Escape Rooms and Gaming – Themes and Development

Escape Rooms and Gaming – Themes and Development
Hey, look at that. You came back to read more! Or maybe you are just visiting for the first time. If you are new to the blog, you can see the previous version to the right of this article or just dive right in here. In my first post, I covered how I feel the gaming industry and escape rooms are similar, and today I will elaborate a bit on the similarities of developing them.

Sham WoWHaving been in the gaming industry for many years, I have a good sense of how games are developed. First off, every game must have a pitch. This isn’t a baseball kind of swinging pitch but a sales pitch as to what the game is trying to accomplish in terms of marketing and sales. I don’t know about you, but I never thought a game about flying birds into objects was a good sell, but it turned out to be phenomenal. The pitch for the game though is what made it possible, if you have a bad pitch your game isn’t going anywhere. So somebody made a great sales pitch to get the game produced.

An escape room is similar in that you need a good opening story. This is your chance to set the theme of the room be and where is it going in terms of development. At this one moment, you have the chance to impress upon the consumers not only what the game is about, but also what they are trying to accomplish. There are tons of murder mysteries, Egyptian themes, and alien/space themed rooms, so if you are doing one of those themes your pitch must be even better than average, because of market saturation.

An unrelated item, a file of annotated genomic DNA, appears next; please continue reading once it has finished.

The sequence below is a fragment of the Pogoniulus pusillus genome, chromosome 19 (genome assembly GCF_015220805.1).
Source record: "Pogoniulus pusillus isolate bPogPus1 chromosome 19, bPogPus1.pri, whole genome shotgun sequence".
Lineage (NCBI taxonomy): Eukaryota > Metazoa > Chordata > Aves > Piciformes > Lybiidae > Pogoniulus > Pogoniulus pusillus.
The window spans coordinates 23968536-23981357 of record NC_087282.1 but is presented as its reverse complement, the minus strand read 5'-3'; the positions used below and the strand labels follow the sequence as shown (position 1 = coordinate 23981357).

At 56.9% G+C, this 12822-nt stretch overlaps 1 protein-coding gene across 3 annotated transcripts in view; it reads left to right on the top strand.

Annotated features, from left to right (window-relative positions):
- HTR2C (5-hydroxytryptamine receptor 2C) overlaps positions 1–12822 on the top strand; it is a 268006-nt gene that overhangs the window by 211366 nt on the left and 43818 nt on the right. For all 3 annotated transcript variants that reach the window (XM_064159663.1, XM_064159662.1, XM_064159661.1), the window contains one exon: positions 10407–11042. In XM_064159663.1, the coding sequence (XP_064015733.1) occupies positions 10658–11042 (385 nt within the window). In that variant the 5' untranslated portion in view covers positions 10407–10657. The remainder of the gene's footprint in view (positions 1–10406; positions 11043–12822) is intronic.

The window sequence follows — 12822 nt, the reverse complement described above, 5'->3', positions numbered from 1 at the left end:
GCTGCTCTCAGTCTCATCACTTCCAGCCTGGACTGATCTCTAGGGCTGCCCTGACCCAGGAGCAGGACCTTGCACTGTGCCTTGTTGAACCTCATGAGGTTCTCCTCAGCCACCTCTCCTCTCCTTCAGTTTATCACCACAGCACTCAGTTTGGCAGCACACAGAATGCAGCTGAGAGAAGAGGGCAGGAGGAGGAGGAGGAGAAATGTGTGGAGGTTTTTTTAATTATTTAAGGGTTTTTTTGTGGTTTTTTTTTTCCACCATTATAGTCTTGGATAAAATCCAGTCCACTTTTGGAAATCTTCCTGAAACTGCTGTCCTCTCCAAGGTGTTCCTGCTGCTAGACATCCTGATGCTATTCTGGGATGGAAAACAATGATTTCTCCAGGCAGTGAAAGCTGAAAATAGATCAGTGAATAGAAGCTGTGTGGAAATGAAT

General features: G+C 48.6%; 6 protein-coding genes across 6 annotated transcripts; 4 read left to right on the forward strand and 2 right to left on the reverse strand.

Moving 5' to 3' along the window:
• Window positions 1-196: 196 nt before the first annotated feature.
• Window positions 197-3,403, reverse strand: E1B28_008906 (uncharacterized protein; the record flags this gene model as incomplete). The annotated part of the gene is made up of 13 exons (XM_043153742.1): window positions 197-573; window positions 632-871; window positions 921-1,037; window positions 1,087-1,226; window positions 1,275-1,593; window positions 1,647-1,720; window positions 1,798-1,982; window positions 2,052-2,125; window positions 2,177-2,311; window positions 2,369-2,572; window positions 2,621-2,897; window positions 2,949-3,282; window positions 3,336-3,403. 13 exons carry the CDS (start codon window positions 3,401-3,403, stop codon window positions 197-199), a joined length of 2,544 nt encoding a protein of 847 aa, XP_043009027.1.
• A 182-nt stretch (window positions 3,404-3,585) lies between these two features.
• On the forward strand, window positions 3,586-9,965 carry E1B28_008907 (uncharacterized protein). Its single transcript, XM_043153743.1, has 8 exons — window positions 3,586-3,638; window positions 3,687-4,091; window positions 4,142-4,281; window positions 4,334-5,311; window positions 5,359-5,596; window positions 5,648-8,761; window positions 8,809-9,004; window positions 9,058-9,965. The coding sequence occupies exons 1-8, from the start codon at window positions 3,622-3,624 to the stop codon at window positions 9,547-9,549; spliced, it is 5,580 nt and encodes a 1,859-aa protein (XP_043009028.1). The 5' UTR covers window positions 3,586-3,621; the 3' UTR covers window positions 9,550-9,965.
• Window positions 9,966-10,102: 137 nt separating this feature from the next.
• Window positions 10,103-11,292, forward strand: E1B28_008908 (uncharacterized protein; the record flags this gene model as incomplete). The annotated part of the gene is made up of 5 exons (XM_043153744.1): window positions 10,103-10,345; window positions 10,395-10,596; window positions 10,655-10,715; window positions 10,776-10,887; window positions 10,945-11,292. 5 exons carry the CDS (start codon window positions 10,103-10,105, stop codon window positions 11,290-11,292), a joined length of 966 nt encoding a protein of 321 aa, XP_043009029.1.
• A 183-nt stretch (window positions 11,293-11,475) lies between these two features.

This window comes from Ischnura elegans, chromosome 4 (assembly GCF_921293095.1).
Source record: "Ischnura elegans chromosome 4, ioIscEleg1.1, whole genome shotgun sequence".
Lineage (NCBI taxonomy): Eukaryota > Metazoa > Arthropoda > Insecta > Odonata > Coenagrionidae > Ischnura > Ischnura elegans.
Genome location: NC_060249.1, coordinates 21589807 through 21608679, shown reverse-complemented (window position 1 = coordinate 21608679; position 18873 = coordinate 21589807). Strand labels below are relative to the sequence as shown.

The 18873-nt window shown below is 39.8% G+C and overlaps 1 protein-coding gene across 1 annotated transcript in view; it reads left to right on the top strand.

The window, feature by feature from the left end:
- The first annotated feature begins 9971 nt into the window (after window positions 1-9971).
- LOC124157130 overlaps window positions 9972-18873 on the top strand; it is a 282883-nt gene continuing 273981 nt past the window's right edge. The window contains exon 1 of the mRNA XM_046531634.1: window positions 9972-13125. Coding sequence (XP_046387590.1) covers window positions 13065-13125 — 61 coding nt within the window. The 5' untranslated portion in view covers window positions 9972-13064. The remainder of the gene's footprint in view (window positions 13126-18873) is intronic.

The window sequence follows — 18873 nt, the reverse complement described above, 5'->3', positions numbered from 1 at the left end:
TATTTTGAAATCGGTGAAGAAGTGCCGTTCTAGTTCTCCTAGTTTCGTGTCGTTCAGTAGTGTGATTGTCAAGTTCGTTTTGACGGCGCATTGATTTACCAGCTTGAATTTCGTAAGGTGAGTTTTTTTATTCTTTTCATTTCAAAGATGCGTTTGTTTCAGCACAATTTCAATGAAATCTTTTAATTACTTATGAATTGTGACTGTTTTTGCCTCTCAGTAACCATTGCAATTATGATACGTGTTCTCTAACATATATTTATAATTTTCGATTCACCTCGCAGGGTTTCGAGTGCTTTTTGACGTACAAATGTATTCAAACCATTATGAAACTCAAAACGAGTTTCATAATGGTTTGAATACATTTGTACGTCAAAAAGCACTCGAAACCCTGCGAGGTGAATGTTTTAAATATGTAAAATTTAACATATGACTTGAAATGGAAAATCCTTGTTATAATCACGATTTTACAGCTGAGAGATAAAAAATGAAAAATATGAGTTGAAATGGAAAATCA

Once your pitch has been approved, the next step is to conceptualize the idea and make it workable. This part can go through many iterations until you have a design that you think is worthy. Escape Rooms and games go through so many designs in this stage because many ideas that started in the concept phase don’t make it to the floor for a variety of reasons, but great designers keep anything that doesn’t work for future projects.

From the concept phase, our games and rooms lead directly into design. These two phases work closely together with a lot of overlapping ideas. Not only do they overlap, they bounce back and forth as you may be designing this great puzzle that was brought out in concept, but you see the chance to make something else cool so you are forced to kick it back to concept for a design that fits the theme. Games do this was well but some games don’t even start ironing out those issues until they get to prototype.

Now we are talking! We have an actual game or escape room in our hands ready to play! ...Wait, we can’t play it now? Why not?

Concept in designYou see a prototype is there so we can get the final product ready for testing. The prototype for a game may not even be close to a final product. This is similar to the escape industry as many puzzles and props are built outside of the room to see what they can handle before making it into the room. Prototypes are run over to see if they will stand up to the test of time and fun. In both industries, not only must the pieces of the game be enjoyable but it also should provide lasting enjoyment.